Drinking Water Declared Safe from River Spill; Intake Reopened

Pittsburgh Tribune-Review
4 September 2011
By Luis Fabregas

The Pittsburgh Water and Sewer Authority reopened its intake valve in Aspinwall after the spill of a contaminant into the Allegheny River, an authority spokeswoman said on Saturday.

"We're back to normal operations at the plant," said Melissa Rubin, executive communications coordinator for the authority. She said the valve reopened shortly after midnight. "The treatment plant is no longer at risk."

Officials on Friday shut the valve because emergency dispatchers reported that several thousand gallons of industrial detergent were dumped into the Allegheny River at the Allegheny Valley Joint Sewage Authority treatment plant in Harmar. The detergent produced foam on the surface of the water.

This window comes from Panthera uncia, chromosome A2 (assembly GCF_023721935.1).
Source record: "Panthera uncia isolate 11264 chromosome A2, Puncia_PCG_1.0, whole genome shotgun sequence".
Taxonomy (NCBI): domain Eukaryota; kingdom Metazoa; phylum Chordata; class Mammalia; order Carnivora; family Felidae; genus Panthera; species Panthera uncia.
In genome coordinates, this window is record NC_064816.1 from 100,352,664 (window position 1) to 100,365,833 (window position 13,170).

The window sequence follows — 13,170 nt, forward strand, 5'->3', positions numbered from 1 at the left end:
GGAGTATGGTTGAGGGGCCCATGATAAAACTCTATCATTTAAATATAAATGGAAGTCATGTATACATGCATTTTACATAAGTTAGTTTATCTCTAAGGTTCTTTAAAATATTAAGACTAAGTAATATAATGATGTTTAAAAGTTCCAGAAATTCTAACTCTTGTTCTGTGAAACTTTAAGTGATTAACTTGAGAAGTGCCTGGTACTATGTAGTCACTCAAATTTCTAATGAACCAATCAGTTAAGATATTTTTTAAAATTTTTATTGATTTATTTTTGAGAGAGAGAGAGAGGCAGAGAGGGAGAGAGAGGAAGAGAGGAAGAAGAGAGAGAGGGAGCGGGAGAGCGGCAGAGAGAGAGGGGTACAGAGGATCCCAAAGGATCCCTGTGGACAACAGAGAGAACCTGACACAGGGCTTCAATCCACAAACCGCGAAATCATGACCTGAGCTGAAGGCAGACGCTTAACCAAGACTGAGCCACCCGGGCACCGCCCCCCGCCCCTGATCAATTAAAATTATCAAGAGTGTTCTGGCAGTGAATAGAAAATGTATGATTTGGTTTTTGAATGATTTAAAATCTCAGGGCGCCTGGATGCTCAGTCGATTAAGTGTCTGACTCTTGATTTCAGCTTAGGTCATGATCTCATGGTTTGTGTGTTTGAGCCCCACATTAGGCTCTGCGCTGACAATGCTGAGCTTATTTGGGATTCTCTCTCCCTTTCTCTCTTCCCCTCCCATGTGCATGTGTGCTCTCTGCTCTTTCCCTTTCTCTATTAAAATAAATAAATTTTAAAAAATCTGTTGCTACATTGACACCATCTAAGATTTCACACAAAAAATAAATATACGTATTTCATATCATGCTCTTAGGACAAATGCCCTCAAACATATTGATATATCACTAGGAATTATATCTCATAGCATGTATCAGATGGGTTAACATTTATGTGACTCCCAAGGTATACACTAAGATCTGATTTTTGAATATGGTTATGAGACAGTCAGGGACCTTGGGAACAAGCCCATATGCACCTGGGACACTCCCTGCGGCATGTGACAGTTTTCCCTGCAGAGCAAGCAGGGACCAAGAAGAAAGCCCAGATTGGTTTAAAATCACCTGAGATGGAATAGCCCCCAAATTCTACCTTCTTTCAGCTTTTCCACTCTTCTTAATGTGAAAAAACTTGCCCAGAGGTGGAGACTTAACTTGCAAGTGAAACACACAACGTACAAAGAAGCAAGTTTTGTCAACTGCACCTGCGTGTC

The product, called ethoxylated alcohol, was the same chemical that spilled into the Monongahela River last week in Fayette County. Although it is the same ingredient found in some household detergents, it can cause skin and eye irritation in humans.

Rubin said none of the chemicals reached the drinking water supply, which is safe to drink.

There were no restrictions placed on boaters, who went about their days in a normal fashion.

"We can swim in the water, just not where the spill occurred," said Bryan Reppermund, 20, of Cranberry, whose family owns a boat docked at the Outboard Haven Marina in Verona. "We're going to enjoy the day."

Luis Fabregas can be reached at lfabregas@tribweb.com or 412-320-7998.